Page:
The only thing more impressive than the tenor and tone of the discussion as a whole was the way in which it was received. Chairs ringed the hall but for much of the proceedings, the walls were lined with onlookers too engaged to leave for lack of adequate seating.
In one humble viewers opinion, this is an event that should be repeated in both form and function annually, as the length and breadth of the issues at hand multiply and shift with increased speed and readiness every day. Such a worthwhile pulpit should be maintained for future students in upcoming years.
An Interview with Professor Jennifer Person
by Destiny Rivera
Destiny Rivera is completing a double major in English and Psychology at SUNY College at Old Westbury. She spends most of her free time thinking about the implications of her continuous survival and seeks to make every moment something worth looking back on.
Professor Jennifer Person is an adjunct professor in the English Department at SUNY College at Old Westbury. Her first book of poetry, Look at Something Beautiful Every Day, was recently independently published by Xlibris Press and is available on Amazon.com and BarnesandNoble.com.
Destiny Rivera: When did you decide that you wanted to write a book?
JP: I always wanted to write a book. This was a big life-long dream of mine. I started this book three years ago and I knew I wanted it to be poetry and art work together. I woke up one morning at 3:00am and I had this idea and it was completely formed from start to finish in my mind. I started working on it right there and then.
[The book] went through a lot of transformations. At first, I was going to not only make it a poetry collection but I wanted it to have artwork from the Metropolitan Museum of Art as well since I used to work there and had favorite pieces from the collections that I wanted to use. The idea transformed and [then] I thought that what I wanted is for it to be a textbook for art and literature students. This meant that the book would have to have a lot more pictures and a lot more topics. It turned out that the book was way too big by that point and would have had to be scaled back in a major way. Who knows, maybe it will become Look at Something Beautiful Every Day – Part Two!
So I went to thinking about a smaller book of poetry and that’s when the ideas really took off. I had a smaller idea and smaller images to accompany them. I started going through my neighborhood walking through the different places in my community and when I found something, an image, an object, even a person I stopped and asked permission to take a picture. There is a picture of a Buddha in the book that was in the window of an art studio. I spoke to the owner and she said “if you want to take a picture then that’s great –go ahead and use it in the book.” In the book there are also pictures from St. Ignatius Retreat House in Manhasset, there is a picture of a woman in our neighborhood, there are pictures of objects that we have in our home that are particularly beautiful and we had a chance to include some nature, like flowers and trees. I am very pleased with the final format.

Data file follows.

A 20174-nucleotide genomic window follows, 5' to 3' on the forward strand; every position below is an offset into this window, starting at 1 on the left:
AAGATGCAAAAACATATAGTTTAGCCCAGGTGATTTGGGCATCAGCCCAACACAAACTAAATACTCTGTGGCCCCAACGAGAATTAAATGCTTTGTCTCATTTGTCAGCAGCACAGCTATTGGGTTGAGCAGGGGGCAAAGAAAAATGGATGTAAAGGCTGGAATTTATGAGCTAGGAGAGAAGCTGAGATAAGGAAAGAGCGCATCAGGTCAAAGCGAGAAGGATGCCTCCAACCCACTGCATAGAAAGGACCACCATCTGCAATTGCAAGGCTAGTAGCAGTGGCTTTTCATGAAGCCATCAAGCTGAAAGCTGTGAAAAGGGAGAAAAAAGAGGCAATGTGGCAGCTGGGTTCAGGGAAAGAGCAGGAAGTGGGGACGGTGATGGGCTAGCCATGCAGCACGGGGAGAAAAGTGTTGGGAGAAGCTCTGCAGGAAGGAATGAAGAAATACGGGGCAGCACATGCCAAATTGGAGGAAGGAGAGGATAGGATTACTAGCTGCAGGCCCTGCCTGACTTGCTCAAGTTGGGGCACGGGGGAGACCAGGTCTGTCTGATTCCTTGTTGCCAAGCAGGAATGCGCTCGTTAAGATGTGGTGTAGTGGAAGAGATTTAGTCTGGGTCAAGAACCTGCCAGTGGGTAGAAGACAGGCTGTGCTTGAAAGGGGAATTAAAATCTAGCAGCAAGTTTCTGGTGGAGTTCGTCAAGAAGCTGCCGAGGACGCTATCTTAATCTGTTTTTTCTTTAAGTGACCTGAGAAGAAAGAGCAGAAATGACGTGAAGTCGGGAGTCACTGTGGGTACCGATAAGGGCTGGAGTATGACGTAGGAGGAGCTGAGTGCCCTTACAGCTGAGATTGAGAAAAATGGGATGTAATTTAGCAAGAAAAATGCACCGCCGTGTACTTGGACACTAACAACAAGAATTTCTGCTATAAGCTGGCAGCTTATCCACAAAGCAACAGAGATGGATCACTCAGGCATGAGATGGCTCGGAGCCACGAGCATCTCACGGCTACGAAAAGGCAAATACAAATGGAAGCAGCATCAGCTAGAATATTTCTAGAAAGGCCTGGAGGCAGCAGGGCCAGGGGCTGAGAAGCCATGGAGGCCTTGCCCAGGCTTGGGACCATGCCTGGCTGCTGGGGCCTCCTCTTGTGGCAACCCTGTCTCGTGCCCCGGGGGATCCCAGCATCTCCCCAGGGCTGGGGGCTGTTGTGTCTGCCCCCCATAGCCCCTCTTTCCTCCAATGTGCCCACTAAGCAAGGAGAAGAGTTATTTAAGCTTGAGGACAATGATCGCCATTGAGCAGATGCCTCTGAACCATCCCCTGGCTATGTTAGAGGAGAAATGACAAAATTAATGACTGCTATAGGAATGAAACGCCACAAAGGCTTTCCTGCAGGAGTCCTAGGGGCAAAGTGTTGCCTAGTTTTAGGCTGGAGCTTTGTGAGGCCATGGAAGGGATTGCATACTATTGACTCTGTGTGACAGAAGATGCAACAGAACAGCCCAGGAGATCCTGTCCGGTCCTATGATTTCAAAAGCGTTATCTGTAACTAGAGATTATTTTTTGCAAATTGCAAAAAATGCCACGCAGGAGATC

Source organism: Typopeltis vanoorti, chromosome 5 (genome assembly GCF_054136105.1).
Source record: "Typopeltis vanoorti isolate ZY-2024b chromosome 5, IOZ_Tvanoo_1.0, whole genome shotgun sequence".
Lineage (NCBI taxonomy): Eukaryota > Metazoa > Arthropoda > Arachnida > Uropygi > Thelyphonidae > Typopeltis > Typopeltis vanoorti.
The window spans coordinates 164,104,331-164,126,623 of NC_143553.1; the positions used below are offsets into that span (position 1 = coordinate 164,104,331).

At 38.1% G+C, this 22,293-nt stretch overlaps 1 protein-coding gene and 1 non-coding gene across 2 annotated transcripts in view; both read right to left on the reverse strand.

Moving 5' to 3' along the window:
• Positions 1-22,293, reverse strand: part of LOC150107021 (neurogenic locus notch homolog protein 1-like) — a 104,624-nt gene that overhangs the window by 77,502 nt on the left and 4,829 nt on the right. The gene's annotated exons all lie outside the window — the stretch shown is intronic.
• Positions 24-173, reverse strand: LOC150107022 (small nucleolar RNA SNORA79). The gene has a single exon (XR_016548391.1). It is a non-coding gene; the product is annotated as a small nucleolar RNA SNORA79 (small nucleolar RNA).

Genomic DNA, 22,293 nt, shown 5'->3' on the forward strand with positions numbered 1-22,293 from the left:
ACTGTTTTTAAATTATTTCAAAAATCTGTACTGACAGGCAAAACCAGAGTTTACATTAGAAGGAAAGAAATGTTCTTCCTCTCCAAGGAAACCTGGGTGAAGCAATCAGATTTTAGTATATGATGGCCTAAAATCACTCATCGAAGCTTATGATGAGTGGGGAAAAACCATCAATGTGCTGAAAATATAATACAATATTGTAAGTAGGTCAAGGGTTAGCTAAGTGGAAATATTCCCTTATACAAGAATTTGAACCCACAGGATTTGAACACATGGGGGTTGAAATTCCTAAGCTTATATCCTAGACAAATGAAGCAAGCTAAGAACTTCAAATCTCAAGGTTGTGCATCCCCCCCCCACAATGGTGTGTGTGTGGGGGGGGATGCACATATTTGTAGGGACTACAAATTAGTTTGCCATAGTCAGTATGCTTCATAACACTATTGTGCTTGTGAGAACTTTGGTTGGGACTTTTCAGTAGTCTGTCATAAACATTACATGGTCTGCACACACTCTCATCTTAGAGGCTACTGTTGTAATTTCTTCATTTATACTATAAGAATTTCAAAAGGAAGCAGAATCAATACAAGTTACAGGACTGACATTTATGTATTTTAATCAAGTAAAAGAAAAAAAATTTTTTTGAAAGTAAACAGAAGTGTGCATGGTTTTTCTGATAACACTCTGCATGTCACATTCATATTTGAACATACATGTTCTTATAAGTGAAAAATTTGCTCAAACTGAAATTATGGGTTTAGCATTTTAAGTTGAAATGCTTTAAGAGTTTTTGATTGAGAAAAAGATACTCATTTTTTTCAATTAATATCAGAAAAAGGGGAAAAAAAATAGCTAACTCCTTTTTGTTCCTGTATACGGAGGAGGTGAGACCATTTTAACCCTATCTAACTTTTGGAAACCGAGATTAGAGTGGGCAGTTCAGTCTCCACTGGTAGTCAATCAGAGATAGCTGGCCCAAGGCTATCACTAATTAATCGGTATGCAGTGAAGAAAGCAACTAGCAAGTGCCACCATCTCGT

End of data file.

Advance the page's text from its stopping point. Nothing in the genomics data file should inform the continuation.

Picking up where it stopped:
Congratulations are in order for Professor Jessica Williams, Visiting Instructor in the English Department. She presented a paper entitled “Horror Movies, Horror Bodies” at the New York College English Association (NYCEA) Annual Conference this November. Her paper won the NYCEA Award for Best Graduate Student Paper. Prof. Williams’s paper was excerpted from her dissertation, New Forms, Other Bodies: media, performative identity, and the reemergence of the American freak show, which she is completing at St. John’s University.
“Horror Movies, Horror Bodies” examines Tod Browning’s 1932 horror film Freaks as a site of conflict between normal and disabled bodies and argues that Freaks has become a reference point for subsequent horror. Williams contends that with the normalizing gaze, the fear of contact with the freak, the sexual narratives surrounding the freak body, and the sympathetic characterizations of the monstrous, horror defines the freak body in relation to normal activity while asserting that we still see and think about the disabled body as abnormal. Her discussion of Freaks helps underscore her larger argument about the American freak show institution and how, through its appropriation, changing media have worked to separate viewer and object both temporally and spatially while bringing conflicting bodies closer together on screens.